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Middle Knowledge and Biblical Interpretation

Luis de Molina, Herman Bavinck, and William Lane Craig

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Sze Sze Chiew

If God knows human actions in advance, do humans really have freedom of choice? Throughout the centuries various solutions have been offered as to how to retain or reconcile both the concepts of divine omniscience and human freedom. One solution focuses on the idea of middle knowledge. This theory originates with the Spanish Jesuit Luis de Molina, was contested by Reformed theologians such as Herman Bavinck, and makes a remarkable comeback among present-day analytical philosophers such as William Lane Craig.
Apart from a wealth of philosophical considerations, the appeal to biblical texts also plays an important role in the work on middle knowledge by each of these thinkers. The book examines their writings and investigates how contemporary biblical scholars interpret the biblical texts used by them. The author elaborates a creative proposal as to how these gained insights apply to the theory of middle knowledge and what this means for our overall evaluation of this theory.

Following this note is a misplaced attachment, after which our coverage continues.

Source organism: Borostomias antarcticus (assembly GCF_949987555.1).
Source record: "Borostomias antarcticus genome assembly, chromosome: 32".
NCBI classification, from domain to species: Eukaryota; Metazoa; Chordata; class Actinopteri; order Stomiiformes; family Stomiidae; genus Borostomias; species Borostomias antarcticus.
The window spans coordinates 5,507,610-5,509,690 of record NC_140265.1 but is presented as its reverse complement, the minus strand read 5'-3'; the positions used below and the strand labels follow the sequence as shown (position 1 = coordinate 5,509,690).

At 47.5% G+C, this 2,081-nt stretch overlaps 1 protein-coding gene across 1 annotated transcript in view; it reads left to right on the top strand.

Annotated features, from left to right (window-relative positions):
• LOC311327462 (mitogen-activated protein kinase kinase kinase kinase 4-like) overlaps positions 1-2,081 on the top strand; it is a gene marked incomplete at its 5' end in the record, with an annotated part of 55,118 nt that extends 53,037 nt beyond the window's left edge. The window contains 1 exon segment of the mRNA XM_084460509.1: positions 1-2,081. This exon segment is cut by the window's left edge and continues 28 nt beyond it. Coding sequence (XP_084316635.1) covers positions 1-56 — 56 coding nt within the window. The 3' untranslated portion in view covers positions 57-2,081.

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5 The Canonical Approach of Brevard Childs and The Hermeneutical Approach of Anthony Thiselton

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If it is I who say where God will be, I will always find there a [false] God who in some way corresponds to me, is agreeable to me, fits in with my nature. But if it is God who says where he will be…that place is the cross of Christ.

Anthony C. Thiselton1

5.1 Introduction

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